Researchers have found a possible explanation for the rising rate of lung cancer in those who have never smoked: exposure to car exhaust.
Researchers have found the missing link between air pollution and lung cancer, a finding that could rewrite our knowledge of the disease.
The results explain how the small particles found in car exhaust “awaken” dormant abnormalities in lung cells, pushing them over the edge into a malignant condition. This study is a “wake-up call” concerning the negative effects of pollution on human health and sheds light on why so many people who don’t smoke get lung cancer.
Prof. Charles Swanton of the Francis Crick Institute, who presented the findings at the European Society for Medical Oncology conference in Paris on Saturday, stated, “The risk of lung cancer from air pollution is lower than from smoking, but we have no control over what we all breathe.”
New findings “connect the importance of addressing climate health to improving human health” because “globally, more individuals are exposed to dangerous levels of air pollution than to toxic compounds in cigarette smoking.”
While smoking is still the leading cause of lung cancer, outdoor air pollution accounts for around one in ten cases in the UK, and 6,000 people who have never smoked die from lung cancer each year. Three hundred thousand cases of lung cancer will be diagnosed this year because of exposure to PM2.5, a small particulate matter found in air pollution.
To yet, however, the biological mechanisms by which air pollution promotes cancer have remained unknown. Air pollution does not cause cancer by causing DNA mutations like those caused by smoking or sun exposure, which are directly connected to lung and skin cancers.
To the contrary, those with nonsmoking lung cancer are more likely to have mutations that are also present in healthy lung tissue. These mutations are the result of normal human DNA damage accumulation.
“Clearly these patients are getting cancer without having mutations, so there’s got to be something else going on,” said Swanton, who is also the chief clinician at Cancer Research UK. Although there is the evidence between air pollution and lung cancer, the processes behind this association have been largely neglected.
Through a series of careful trials, the most recent research reveals how PM2.5 particles can activate dormant mutations in cells, transforming them into cancer. Like the spark on a gas stove, the pollutant is essential for getting the fire started.
Swanton’s team conducted experiments in which mice modified to possess mutations in a gene called EGFR, linked to lung cancer, were exposed to the pollutant particles and found that the animals were significantly more likely to acquire cancer. In addition, they found that interleukin-1 beta (IL1B), an inflammatory protein secreted as part of the body’s immunological response to PM2.5 exposure, mediates the risk. Treatment with medicines that inhibited the protein made the animals more resistant to the toxins.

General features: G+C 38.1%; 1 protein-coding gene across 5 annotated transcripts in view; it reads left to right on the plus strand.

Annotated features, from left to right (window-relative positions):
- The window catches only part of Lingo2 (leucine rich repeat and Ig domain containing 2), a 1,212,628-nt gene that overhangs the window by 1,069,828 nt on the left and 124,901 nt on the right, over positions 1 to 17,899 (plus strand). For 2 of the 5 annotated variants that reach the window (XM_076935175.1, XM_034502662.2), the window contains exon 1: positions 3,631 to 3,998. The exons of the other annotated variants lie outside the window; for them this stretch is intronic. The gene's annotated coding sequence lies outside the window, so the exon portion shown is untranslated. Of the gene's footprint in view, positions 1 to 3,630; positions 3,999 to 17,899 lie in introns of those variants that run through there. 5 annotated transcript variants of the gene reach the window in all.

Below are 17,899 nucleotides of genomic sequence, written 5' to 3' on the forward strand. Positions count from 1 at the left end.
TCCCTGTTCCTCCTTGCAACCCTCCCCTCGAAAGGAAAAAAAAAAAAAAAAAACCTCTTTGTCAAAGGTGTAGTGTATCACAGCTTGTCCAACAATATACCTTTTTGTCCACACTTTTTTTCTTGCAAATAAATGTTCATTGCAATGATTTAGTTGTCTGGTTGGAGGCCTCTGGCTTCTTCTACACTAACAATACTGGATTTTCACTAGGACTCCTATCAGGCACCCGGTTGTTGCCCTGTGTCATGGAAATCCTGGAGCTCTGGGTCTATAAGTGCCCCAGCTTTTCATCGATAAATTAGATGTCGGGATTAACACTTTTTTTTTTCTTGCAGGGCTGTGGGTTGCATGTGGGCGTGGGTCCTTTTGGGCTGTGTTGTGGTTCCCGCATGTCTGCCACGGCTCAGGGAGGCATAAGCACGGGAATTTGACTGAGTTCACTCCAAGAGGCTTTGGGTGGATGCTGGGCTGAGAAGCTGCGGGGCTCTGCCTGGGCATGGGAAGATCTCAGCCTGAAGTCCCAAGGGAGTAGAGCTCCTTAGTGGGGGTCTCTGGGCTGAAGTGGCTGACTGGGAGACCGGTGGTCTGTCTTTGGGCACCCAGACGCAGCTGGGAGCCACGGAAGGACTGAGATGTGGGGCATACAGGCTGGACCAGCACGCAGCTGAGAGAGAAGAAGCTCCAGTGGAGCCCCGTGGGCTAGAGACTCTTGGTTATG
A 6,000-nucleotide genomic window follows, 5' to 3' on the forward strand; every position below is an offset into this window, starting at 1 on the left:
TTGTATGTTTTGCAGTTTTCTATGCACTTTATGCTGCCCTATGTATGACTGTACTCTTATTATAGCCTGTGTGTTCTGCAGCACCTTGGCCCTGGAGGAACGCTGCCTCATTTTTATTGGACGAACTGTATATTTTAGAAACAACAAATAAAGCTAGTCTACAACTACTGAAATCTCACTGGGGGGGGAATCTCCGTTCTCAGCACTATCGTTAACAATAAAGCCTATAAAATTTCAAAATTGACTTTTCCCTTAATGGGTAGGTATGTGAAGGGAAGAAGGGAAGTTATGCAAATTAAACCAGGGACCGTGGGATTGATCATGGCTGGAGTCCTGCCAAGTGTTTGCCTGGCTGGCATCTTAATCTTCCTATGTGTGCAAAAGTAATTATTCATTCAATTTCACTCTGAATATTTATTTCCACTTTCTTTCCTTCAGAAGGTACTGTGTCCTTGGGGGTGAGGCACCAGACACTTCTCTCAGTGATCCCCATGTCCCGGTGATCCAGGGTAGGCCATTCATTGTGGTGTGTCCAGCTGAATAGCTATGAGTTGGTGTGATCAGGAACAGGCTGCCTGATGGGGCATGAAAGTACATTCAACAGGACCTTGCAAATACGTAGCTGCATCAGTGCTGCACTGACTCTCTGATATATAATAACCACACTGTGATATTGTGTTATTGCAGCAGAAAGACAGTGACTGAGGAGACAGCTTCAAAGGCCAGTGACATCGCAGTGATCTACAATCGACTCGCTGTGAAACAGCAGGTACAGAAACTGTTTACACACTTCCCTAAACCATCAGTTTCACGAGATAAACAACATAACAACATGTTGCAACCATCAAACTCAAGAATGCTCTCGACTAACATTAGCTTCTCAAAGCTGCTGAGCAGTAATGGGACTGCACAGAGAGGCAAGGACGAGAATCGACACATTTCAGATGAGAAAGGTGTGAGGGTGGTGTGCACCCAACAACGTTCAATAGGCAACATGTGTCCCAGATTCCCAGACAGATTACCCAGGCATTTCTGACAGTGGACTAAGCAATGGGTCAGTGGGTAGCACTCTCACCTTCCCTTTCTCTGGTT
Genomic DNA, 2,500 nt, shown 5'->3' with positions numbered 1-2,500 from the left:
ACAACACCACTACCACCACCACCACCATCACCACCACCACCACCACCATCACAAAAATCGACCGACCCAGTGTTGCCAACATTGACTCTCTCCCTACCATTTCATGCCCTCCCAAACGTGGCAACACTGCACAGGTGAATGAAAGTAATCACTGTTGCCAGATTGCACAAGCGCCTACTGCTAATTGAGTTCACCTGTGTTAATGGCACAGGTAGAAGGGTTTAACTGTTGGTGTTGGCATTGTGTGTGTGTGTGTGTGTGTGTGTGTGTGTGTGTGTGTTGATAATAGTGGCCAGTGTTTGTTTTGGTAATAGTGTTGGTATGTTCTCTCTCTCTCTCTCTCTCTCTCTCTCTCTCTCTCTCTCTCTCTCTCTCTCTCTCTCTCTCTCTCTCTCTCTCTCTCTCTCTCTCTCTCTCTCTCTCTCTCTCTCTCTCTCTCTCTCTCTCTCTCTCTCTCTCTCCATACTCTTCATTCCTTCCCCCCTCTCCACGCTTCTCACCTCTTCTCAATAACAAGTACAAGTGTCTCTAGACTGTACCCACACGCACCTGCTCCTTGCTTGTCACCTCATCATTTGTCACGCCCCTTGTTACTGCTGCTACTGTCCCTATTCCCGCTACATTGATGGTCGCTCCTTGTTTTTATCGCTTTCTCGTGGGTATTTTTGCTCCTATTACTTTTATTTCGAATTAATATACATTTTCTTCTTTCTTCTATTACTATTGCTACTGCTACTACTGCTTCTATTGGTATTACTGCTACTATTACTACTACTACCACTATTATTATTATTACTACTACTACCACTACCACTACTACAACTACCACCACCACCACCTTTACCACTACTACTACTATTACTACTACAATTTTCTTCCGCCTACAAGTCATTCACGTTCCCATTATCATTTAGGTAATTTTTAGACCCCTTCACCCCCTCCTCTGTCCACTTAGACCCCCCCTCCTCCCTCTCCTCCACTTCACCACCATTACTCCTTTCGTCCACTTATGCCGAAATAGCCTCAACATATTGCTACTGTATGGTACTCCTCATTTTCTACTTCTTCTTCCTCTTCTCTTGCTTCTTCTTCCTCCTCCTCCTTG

This work provides an explanation for an unexpected discovery made during a clinical trial of an IL1B-inhibitor used by Novartis to treat heart disease: the patients taking the medicine had a dramatic decrease in the rate at which they developed lung cancer. According to Swanton, this could lead to a new generation of drugs that actively target and destroy cancer cells.
One in five of the normal lung samples analyzed by the study had the EGFR mutation, which was also discovered in samples of healthy lung tissue collected during biopsies of patients. Apparently, we all have latent cancer-causing mutations lying dormant in our bodies, and prolonged exposure to air pollution makes that risk much higher.
According to Swanton, “it’s a wake-up call on the impact of pollution on human health.” To disregard climate health is irresponsible. Human health can’t be improved without also improving the health of our planet.
According to Rosamund Kissi-Debrah, whose daughter Ella, age nine, died from exposure to prohibited levels of air pollution in 2013, there is still a “lack of joined-up thinking” on pollution and health. She warned that despite increased funding for the National Health Service (NHS), more people will continue to get sick unless air pollution was reduced. Every year we produce the numbers — air pollution causes nine million premature deaths — but no one is held accountable, and that worries me about world health.
We have known about the link between pollution and lung cancer for a long time, and we now have a probable explanation for it,” said Prof. Tony Mok of the Chinese University of Hong Kong, who was not involved in the research. Since pollution and carbon emissions are inextricably linked to the burning of fossil fuels, it is imperative that we find solutions to these problems for the sake of the environment and human health.
Cancer geneticist Professor Allan Balmain from the University of California, San Francisco, said the results could possibly shed light on the link between smoking and the disease. Air pollution and cigarette smoke are both rich in promoting chemicals. Everyone was so preoccupied with mutations that this fact, which has been known since the 1960s, was largely overlooked.
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Since switching to vaping minimizes exposure to mutagens, the tobacco industry claims, cancer risks associated with smoking will be eliminated. The truth is that cell mutation occurs naturally in the human body, and there is mounting evidence that vaping, like promoters, can lead to lung illness and inflammation.
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